Drugs from Conte's BALCO lab made their way to some of baseball's biggest stars. Former American League MVP Jason Giambi admitted to a federal grand jury that he took steroids and human growth hormone in 2003, according to transcripts of testimony obtained by the San Francisco Chronicle and published in the newspaper's Thursday editions.
Giambi reportedly told the grand jury he used steroids obtained from Greg Anderson, the personal trainer for San Francisco Giants star Barry Bonds. Greg Anderson, who has pleaded not guilty in the BALCO case to federal charges for supplying steroids, has denied giving illegal drugs to Bonds.
According to today's San Francisco Chronicle, which also obtained transcripts of testimony by Bonds to the federal grand jury, the baseball player admitted to using "the cream" and "the clear" in the 2003 season that were supplied by Anderson. Bonds reportedly said Anderson told him he was using the nutritional supplement flaxseed oil and a rubbing balm for arthritis.
Conte tells "20/20" he gave Anderson the performance-enhancing drugs "clear" and "cream," but not for any athlete's use. "This was not for any specific athlete," Conte says, "but mainly for Greg for his own personal use or whatever he did with it."
Conte says he doesn't know whether Anderson gave those drugs to any athletes. He tells Bashir, "I have no specific knowledge of this. I didn't say 'Here's clear. Go give this to Gary,' or 'Here's clear. Go give this to Barry.' "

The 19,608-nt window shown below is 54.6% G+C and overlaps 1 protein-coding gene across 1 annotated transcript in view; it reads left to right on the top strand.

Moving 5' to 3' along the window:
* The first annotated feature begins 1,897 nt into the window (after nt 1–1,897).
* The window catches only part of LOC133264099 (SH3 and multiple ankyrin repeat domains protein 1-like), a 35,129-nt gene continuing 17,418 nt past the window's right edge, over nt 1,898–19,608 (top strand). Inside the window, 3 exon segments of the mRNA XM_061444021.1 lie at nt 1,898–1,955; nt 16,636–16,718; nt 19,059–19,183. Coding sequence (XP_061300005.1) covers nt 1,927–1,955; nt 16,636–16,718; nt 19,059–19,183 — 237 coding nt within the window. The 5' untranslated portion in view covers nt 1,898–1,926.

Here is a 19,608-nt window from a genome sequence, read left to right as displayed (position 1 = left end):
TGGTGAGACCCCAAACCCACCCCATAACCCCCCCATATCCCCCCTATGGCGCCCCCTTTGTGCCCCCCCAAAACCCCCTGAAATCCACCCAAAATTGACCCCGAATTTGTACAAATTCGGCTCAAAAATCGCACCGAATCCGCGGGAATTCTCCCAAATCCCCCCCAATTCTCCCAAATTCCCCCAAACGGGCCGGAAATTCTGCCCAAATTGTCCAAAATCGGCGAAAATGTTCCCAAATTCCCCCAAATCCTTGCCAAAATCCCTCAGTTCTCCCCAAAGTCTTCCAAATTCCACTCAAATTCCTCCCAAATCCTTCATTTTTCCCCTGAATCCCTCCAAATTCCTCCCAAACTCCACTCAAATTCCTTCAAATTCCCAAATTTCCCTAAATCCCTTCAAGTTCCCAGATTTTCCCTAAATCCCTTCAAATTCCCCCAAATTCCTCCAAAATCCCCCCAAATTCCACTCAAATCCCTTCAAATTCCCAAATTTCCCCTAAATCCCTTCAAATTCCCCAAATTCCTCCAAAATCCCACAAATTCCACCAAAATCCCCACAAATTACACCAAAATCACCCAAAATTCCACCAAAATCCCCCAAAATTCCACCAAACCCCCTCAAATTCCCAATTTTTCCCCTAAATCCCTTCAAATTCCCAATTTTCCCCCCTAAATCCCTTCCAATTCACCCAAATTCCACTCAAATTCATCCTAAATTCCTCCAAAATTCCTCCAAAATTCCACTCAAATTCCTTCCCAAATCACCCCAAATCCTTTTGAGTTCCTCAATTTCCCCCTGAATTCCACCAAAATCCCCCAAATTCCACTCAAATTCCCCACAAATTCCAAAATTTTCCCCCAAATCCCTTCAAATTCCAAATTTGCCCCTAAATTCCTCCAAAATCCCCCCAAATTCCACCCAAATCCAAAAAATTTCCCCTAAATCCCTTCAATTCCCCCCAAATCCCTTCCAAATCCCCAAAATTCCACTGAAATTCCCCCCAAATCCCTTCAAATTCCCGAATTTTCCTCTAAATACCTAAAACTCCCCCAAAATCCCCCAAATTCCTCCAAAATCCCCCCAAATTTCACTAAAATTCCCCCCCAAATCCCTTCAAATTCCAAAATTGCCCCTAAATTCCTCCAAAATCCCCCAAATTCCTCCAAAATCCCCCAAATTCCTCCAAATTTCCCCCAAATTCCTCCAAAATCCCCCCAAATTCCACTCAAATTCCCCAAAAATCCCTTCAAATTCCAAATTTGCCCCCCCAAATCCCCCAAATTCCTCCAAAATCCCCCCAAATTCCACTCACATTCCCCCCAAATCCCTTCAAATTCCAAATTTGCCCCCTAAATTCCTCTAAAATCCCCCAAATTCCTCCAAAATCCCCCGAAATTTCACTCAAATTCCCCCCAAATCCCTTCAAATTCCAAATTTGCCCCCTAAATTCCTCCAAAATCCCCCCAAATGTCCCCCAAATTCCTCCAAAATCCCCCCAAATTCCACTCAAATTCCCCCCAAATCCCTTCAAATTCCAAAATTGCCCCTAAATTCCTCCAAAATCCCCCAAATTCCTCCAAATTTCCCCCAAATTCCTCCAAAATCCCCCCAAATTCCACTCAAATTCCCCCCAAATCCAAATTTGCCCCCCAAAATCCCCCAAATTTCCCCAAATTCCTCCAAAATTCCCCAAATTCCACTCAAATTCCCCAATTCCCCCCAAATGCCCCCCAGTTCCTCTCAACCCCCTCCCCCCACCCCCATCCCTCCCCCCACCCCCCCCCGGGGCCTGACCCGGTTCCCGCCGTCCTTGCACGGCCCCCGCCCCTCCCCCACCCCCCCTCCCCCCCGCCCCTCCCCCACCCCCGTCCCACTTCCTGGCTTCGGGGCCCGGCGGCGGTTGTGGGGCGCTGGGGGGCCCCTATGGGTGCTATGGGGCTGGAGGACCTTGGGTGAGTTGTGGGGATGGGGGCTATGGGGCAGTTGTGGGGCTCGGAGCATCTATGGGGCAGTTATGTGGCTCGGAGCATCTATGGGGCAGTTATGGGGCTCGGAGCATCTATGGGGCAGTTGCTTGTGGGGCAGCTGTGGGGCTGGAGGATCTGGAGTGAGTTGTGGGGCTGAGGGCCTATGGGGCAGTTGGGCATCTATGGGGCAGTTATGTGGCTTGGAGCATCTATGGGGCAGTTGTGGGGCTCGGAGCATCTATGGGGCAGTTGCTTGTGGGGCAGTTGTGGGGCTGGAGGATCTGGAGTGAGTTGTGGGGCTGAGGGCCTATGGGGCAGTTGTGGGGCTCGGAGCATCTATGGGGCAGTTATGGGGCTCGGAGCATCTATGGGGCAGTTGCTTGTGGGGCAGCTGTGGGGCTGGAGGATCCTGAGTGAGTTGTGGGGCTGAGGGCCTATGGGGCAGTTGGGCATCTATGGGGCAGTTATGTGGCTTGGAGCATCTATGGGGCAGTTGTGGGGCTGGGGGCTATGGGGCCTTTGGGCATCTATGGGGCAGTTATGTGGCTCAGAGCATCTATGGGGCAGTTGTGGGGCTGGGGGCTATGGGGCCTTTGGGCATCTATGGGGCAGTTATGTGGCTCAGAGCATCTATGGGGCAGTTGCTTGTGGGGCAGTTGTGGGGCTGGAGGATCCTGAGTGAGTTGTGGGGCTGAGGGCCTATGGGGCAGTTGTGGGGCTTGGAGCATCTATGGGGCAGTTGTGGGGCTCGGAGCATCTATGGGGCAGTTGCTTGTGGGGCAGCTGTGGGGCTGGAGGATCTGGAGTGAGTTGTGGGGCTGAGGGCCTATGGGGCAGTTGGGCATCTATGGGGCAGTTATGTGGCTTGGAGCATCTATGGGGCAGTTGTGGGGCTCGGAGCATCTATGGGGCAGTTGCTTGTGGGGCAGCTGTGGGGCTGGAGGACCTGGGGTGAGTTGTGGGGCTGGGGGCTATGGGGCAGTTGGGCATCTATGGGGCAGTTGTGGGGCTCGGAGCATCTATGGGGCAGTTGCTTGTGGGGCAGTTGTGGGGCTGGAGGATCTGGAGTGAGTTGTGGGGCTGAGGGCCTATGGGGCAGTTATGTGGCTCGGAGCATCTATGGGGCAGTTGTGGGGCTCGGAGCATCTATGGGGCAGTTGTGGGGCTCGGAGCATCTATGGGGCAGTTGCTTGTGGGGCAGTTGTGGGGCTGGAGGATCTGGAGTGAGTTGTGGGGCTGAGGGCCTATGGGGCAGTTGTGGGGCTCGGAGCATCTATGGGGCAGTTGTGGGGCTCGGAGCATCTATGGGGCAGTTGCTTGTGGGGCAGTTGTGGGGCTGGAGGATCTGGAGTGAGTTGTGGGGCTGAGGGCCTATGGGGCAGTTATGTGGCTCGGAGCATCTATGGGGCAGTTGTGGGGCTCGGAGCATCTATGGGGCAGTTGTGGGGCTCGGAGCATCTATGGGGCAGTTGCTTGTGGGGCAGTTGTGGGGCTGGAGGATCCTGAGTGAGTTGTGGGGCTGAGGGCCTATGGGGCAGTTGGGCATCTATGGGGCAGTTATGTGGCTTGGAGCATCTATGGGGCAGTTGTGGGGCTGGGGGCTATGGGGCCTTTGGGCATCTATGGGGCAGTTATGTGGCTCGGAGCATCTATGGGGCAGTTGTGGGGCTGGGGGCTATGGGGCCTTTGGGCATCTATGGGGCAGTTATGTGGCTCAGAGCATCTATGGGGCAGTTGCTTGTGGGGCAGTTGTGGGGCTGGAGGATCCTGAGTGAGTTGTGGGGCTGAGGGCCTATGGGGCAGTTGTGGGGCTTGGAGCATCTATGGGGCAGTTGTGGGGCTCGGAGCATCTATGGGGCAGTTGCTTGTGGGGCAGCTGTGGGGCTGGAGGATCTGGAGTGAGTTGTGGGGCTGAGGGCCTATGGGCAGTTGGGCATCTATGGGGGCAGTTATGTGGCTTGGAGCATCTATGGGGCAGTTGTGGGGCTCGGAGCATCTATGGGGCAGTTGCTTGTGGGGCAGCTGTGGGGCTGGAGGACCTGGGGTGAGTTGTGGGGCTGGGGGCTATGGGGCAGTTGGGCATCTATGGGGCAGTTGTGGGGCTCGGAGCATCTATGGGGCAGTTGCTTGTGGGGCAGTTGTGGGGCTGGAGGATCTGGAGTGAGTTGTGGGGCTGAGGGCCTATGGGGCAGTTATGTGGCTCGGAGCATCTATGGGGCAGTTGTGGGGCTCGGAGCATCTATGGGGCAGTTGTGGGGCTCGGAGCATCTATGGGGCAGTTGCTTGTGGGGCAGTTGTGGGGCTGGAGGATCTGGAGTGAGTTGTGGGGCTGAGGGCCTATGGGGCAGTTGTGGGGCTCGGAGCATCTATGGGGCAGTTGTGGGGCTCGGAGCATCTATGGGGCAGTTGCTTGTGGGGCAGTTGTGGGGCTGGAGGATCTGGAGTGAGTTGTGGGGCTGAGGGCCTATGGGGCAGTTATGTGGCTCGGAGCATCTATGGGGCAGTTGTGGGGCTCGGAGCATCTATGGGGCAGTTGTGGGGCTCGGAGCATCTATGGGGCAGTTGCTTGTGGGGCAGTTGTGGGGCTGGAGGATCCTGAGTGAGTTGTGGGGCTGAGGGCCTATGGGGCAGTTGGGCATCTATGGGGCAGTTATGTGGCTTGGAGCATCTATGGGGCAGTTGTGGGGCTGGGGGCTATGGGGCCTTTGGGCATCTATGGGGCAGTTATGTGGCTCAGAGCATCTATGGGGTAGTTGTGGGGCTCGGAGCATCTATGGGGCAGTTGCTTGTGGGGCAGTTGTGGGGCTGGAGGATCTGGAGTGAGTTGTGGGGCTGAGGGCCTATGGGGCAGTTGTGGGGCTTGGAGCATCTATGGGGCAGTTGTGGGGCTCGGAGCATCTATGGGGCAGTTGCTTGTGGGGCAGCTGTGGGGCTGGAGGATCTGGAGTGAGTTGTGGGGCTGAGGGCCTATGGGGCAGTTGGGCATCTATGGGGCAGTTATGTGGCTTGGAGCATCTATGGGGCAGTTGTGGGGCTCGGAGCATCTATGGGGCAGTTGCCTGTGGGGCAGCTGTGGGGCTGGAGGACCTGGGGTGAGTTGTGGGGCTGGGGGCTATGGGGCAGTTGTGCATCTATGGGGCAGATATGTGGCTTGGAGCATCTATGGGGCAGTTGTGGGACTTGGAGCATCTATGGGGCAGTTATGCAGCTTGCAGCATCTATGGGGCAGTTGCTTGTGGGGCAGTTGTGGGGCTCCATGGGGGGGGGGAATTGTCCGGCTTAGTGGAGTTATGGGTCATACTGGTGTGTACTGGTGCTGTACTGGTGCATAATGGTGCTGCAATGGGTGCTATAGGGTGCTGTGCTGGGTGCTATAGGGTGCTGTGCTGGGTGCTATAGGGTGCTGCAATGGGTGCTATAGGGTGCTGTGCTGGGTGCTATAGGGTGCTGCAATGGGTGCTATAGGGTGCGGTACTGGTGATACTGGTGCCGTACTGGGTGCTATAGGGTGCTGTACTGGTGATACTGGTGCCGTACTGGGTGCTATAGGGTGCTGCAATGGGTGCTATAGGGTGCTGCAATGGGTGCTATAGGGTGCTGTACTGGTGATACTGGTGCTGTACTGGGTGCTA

Conte says he believes Major League Baseball officials are not adequately addressing the problem of drug use. "I think they still believe there's a Santa Claus ... They're not in contact with reality. I mean the program that they put together is a joke," he said.
"Let me tell you the biggest joke of all, I would guesstimate that more than 50 percent of the athletes are taking some form of anabolic steroids," Conte tells Bashir.
He adds, "My guess is more than 80 percent are taking some sort of a stimulant before each and every game."
In response to the implication of MLB players in the doping scandal, baseball commissioner Bud Selig said, "I am fully committed to the goal of immediately ridding our great game of illegal performance-enhancing substances. The use of these substances continues to raise issues regarding the game's integrity and raises serious concerns about the health and well-being of our players." Selig said he hoped the players association would join him "in adopting a new, stronger drug-testing policy modeled after our minor league program that will once and for all rid the game of the scourge of illegal drugs."